ROUNDHOUSE COMMUNITY CENTRE – YALETOWN VANCOUVER
This facility’s award winning transformation from the old Canadian Pacific Railway’s service facility for its trains into a modern arts and cultural centre is both splendid in design and appearance. The unique spaces provided in the original building’s layout have yielded a large black box performance centre and a commodious exhibition hall. This centre’s focus on the arts provides for dance, pottery, woodworking and numerous theatre rentals along with a full-size gymnasium for physical activities. The Roundhouse Community Arts & Recreation Centre is adjacent to stunning glass pavilion housing CPR Engine 374 which pulled Canada’s first transcontinental train into the City of Vancouver in 1886. The new necklace of parks around the False Creek basin and nearby to the Roundhouse include David Lam Park, Coopers’ Park and Creekside Park, all within walking distance. An emerging community within the neighbourhood translates into a wide variety of user groups from preschool to seniors. Best of all, the seawall pedestrian/cycle path is just at this facility’s door step offering an assortment of excellent walks, rides or blading prospects.
ROUNDHOUSE VISION AND MISSION
In September of 1996 the Roundhouse Advisory Committee, composed of neighbourhood representatives, heritage supporters, members of the arts community and Park Board staff, undertook a retreat to work through a vision for the Roundhouse. The following is the result of those discussions:
• The overall mission is to celebrate diversity … of people, values, ideas and activities.
• This mission is made up of three key elements:
• The Roundhouse as a Project
All of us who work or play or socialize at the Roundhouse will be active participants in an evolving project to fi nd new and creative ways to integrate the arts, community culture and sports.
• The Roundhouse as Oasis
The Roundhouse is located in the centre of one of the largest urban experiments in history, transforming a few hundred acres of mostly vacant lots into one of North America’s densest and most diverse urban sites. The Roundhouse will be an oasis in the centre of this dynamic mix, enabling people to use their creativity and energy (at whatever level) to rejuvenate themselves and to be better equipped to face a blizzard of challenges and opportunities around them.
• TRoundhouse as Connection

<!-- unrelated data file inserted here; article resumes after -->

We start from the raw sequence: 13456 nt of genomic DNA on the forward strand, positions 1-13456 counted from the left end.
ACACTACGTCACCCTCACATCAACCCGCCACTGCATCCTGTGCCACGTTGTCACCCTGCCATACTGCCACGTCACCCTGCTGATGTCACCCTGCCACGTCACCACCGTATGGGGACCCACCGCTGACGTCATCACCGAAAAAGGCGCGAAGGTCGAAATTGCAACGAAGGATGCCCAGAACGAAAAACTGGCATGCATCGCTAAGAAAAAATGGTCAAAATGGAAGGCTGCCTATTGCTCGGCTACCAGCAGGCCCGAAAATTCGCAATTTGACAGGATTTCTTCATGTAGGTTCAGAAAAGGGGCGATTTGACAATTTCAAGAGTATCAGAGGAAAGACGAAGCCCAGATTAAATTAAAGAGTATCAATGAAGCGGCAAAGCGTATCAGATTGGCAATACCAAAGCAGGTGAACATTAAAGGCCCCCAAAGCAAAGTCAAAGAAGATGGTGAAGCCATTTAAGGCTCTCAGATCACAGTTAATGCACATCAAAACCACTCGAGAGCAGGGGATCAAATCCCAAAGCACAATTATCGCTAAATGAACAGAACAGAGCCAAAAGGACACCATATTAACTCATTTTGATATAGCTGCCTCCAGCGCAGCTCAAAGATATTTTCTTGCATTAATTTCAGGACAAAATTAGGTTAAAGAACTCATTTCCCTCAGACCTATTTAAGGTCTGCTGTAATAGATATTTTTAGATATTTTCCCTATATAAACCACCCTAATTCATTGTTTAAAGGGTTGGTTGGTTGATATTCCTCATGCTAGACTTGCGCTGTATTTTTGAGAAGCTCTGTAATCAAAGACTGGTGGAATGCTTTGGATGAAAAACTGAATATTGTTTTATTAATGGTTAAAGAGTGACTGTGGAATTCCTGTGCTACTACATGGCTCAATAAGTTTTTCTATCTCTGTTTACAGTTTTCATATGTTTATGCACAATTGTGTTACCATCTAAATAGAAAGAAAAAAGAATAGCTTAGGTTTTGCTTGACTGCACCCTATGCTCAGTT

The Roundhouse exists to identify and serve the needs of widely divergent communities. To do this the Roundhouse must reach out to the places and situations where those communities feel comfortable. These relationships will grow into Roundhouse programs through sponsorships, partnerships, and our own productions.
COMMUNITY ARTS AND COMMUNITY RECREATION
The mandate of the Roundhouse is twofold: to be a centre for community cultural development and a community source for recreational activities for all ages. We thrive on exploring issues, on taking risks, on being cutting edge. We strive to bring people together in new ways to explore what is important to them. Through stretching our boundaries and challenging our perceptions, we endeavour to build community and in our own way to make the world a better place.
HISTORY OF ROUNDHOUSE
Long admired for its straight forward industrial beauty, the Roundhouse is a building of major historical significance to the City of Vancouver both from an architectural and a social perspective. Originally the Roundhouse was comprised of a cluster of buildings whose function was to house and service the great steam locomotives of the day. The people who worked in these buildings were involved with the railway link that played such a central part in the growth of Vancouver.
As the western terminus of the CPR, the Vancouver Roundhouse was the largest facility of its kind in British Columbia. The formation of the Roundhouse group of buildings spanned many years and incorporated several expansions. Construction of the original ten-bay building took place in 1888. A wood post and beam structure with brick walls was built on a stone foundation. In 1911, the original structure was expanded to include twelve additional bays. There was a further expansion in 1940 when three of the existing bays were lengthened by thirty feet. In 1950, three bays were converted to the diesel servicing shop.